Article origin: Computer Sweden
Freely translated by WestInt.

Why Apply doesn’t stand a chance against the banks in the battle for mobile wallets

Quick-footed IT companies like Apple, Google and Samsung are investing heavily in their mobile wallets, but any breakthrough on a broad front will not come until the much-berated old banks have made their choice.

That’s according to Sten Karlsson at West International, which develops transaction and payment systems. He was one of the speakers at Redeye’s seminar on mobile payments and the hot new area of fintech (financial technology).

“Obviously, Apple Pay was the first out with a mobile wallet, then Samsung and Google. But the ones who will succeed widely in the end are the banks, customers will quite simply get a mobile wallet from their day-to-day bank.

“Apple, Samsung and Google systems will no doubt continue to exist for a certain type of use, but where broad and in-depth use is concerned, that won’t happen until the banks issue their wallets”.

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Mobile wallets include the most commonly-used cards, as well as tokens and offers. Sten Karlsson draws parallels with the emergence of e-commerce and the fact that the biggest, well-established chains were slow to get off the mark.,

“When talk about e-commerce first started, it wasn’t IKEA that would continue to sell furniture or that H&M would sell clothes. It was other, new companies that would take over. But IKEA is still selling furniture and H&M is still selling clothes. Whatever people say in the beginning, the big beasts finally wake up and take over”.

At the same time, a lot of people are dissatisfied with their banks, which aren’t at the leading edge of digitization?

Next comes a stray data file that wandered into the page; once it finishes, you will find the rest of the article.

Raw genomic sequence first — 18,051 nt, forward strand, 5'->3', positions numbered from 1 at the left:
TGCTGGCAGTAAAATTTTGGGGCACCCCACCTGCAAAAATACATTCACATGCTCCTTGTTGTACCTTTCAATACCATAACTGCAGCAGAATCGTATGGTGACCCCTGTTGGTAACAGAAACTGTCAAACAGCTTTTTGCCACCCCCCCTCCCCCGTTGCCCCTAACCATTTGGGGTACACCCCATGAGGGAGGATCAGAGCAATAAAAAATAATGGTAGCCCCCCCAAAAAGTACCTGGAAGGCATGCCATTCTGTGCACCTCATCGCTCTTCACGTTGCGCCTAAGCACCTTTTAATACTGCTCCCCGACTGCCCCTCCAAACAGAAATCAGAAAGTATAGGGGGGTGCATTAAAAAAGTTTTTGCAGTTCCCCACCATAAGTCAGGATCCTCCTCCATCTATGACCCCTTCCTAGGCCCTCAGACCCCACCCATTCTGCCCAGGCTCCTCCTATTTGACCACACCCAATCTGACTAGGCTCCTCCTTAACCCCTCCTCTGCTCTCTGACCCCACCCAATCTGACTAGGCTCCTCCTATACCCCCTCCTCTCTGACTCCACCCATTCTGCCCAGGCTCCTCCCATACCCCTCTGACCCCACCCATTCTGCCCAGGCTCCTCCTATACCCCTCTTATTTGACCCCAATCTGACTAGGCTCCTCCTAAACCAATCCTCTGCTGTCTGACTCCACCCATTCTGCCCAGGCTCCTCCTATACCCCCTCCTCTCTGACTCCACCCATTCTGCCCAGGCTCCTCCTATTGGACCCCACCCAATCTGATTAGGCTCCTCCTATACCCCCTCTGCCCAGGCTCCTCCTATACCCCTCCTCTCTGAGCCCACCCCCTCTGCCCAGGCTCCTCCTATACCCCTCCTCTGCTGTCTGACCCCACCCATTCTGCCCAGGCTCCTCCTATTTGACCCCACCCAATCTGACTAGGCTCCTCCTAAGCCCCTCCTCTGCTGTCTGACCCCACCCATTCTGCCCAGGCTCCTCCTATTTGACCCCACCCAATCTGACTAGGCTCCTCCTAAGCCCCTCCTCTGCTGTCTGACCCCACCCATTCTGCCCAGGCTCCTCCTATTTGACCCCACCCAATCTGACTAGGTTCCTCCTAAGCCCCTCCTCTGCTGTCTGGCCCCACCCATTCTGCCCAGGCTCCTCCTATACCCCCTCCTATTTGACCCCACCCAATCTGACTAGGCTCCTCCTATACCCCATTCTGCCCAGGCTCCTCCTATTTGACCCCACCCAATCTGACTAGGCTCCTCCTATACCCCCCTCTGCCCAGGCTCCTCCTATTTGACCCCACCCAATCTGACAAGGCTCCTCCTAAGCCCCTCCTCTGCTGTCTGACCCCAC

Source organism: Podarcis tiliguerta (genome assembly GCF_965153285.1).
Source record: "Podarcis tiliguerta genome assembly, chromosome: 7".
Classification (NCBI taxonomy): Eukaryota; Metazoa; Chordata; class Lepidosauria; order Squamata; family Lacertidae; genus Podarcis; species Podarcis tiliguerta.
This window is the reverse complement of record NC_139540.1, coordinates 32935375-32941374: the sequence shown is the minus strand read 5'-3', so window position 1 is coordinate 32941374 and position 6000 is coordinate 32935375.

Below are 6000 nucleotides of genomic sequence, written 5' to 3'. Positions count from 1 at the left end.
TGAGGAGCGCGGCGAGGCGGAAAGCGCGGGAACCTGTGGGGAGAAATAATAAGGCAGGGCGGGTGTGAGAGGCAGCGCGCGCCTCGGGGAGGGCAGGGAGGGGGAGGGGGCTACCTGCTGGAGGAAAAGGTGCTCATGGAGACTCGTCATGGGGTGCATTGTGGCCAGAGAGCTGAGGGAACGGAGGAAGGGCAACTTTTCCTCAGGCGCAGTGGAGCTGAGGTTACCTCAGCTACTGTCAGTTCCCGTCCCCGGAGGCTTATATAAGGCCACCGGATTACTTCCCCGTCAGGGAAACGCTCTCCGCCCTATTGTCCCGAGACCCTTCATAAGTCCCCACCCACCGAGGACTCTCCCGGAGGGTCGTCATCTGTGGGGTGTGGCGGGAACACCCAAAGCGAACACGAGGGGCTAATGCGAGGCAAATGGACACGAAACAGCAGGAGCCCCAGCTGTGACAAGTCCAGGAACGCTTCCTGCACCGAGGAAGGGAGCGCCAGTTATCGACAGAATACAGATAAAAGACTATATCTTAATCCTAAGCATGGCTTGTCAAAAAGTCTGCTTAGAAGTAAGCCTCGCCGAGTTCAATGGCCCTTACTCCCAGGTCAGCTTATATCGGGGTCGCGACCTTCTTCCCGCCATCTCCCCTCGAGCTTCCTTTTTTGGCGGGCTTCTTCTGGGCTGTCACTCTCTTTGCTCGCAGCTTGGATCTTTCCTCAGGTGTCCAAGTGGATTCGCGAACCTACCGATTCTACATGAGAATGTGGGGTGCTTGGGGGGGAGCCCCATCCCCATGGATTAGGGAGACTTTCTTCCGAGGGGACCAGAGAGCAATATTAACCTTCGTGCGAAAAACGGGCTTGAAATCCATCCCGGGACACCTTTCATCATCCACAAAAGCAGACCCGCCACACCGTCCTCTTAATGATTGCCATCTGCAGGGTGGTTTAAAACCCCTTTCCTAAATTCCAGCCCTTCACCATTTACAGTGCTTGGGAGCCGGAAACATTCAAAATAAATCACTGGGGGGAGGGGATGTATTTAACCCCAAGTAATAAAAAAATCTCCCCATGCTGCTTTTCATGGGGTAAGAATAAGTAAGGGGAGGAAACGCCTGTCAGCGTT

“No, people grind their teeth and complain about the banks, but when it comes down to it they basically trust them – and it’s trust that counts. Auntie Agda in Svenljunga would not accept one from anywhere else than her bank”.

In any event, it is clear that mobile payments will increase dramatically over the next few years. By 2018, it is estimated that 1.5 billion mobile wallets will be in existence, according to the analyst Juniper. Another analyst, Gartner, believes that one in two consumers in mature markets will be paying via their mobile or other portable technology in 2018.

Sten Karlsson says that mobile wallets have gone further in the USA and the UK.

“In Sweden, it’s been decided to do it in stages. First, wallets that can be used in e-commerce and wallets that can be used in physical shops won’t come until a later phase – I doubt whether it will happen this year”.

However, others at the seminar said that the situation right now is ripe for the emergence of new services. Pontus Mannberg, Stockholm Manager of the Oliver Wyman consultancy, says:

“If you look at the music industry, it’s 100% digitized and the business model has been transformed. The banks are in some kind of in-between period. Many have a branch network, which of course has been considerably slimmed down, but they don’t quite know what they should do there. At the same time, competitors that are totally digitized are arriving on the scene. This is paving the way to what is generally called “disruptive technology”, technologies that are shaking out whole industries.

“It might be something quite minor that arrives, so the established players take the view that “this is so small that it’s not going to bother us”. But then things go fast. Setting up a new account and a new business is so quick. And today it’s easy to get financing for fintech solutions, there are many people who want to invest”.

Mattias Malmqvist